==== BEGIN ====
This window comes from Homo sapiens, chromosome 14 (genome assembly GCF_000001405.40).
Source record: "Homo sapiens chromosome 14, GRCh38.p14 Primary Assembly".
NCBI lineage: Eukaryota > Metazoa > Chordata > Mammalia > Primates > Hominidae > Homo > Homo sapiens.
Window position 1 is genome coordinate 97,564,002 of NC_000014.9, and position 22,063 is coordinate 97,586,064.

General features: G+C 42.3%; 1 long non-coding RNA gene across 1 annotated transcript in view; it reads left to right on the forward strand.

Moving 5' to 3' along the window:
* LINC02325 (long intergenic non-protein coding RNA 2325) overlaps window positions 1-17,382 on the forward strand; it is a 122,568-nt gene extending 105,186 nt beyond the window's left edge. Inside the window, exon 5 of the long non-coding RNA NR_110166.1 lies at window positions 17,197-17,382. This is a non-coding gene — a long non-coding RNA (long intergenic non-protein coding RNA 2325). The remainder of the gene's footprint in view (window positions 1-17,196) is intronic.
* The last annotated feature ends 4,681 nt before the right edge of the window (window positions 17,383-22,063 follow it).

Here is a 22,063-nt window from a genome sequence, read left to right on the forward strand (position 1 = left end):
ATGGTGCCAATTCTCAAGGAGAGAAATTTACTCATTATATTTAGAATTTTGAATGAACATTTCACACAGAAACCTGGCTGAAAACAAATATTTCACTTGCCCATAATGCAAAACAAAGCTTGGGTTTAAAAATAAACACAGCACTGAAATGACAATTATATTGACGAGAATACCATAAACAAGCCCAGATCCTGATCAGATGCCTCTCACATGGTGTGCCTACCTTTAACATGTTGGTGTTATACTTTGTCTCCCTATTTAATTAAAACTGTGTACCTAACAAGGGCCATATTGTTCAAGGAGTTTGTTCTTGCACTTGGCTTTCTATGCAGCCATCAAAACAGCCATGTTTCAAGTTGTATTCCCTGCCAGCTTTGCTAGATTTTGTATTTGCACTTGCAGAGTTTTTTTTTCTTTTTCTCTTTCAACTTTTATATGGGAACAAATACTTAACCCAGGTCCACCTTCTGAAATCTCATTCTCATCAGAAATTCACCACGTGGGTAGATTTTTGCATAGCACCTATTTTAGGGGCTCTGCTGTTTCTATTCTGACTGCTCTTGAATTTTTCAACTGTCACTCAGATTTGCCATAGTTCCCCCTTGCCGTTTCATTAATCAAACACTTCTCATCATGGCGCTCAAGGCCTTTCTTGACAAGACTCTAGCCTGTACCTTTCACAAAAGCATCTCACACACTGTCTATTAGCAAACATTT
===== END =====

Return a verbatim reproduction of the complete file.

This window comes from Homo sapiens, chromosome 14 (genome assembly GCF_000001405.40).
Source record: "Homo sapiens chromosome 14, GRCh38.p14 Primary Assembly".
NCBI lineage: Eukaryota > Metazoa > Chordata > Mammalia > Primates > Hominidae > Homo > Homo sapiens.
Window position 1 is genome coordinate 97,564,002 of NC_000014.9, and position 22,063 is coordinate 97,586,064.

General features: G+C 42.3%; 1 long non-coding RNA gene across 1 annotated transcript in view; it reads left to right on the forward strand.

Moving 5' to 3' along the window:
* LINC02325 (long intergenic non-protein coding RNA 2325) overlaps window positions 1-17,382 on the forward strand; it is a 122,568-nt gene extending 105,186 nt beyond the window's left edge. Inside the window, exon 5 of the long non-coding RNA NR_110166.1 lies at window positions 17,197-17,382. This is a non-coding gene — a long non-coding RNA (long intergenic non-protein coding RNA 2325). The remainder of the gene's footprint in view (window positions 1-17,196) is intronic.
* The last annotated feature ends 4,681 nt before the right edge of the window (window positions 17,383-22,063 follow it).

Here is a 22,063-nt window from a genome sequence, read left to right on the forward strand (position 1 = left end):
ATGGTGCCAATTCTCAAGGAGAGAAATTTACTCATTATATTTAGAATTTTGAATGAACATTTCACACAGAAACCTGGCTGAAAACAAATATTTCACTTGCCCATAATGCAAAACAAAGCTTGGGTTTAAAAATAAACACAGCACTGAAATGACAATTATATTGACGAGAATACCATAAACAAGCCCAGATCCTGATCAGATGCCTCTCACATGGTGTGCCTACCTTTAACATGTTGGTGTTATACTTTGTCTCCCTATTTAATTAAAACTGTGTACCTAACAAGGGCCATATTGTTCAAGGAGTTTGTTCTTGCACTTGGCTTTCTATGCAGCCATCAAAACAGCCATGTTTCAAGTTGTATTCCCTGCCAGCTTTGCTAGATTTTGTATTTGCACTTGCAGAGTTTTTTTTTCTTTTTCTCTTTCAACTTTTATATGGGAACAAATACTTAACCCAGGTCCACCTTCTGAAATCTCATTCTCATCAGAAATTCACCACGTGGGTAGATTTTTGCATAGCACCTATTTTAGGGGCTCTGCTGTTTCTATTCTGACTGCTCTTGAATTTTTCAACTGTCACTCAGATTTGCCATAGTTCCCCCTTGCCGTTTCATTAATCAAACACTTCTCATCATGGCGCTCAAGGCCTTTCTTGACAAGACTCTAGCCTGTACCTTTCACAAAAGCATCTCACACACTGTCTATTAGCAAACATTT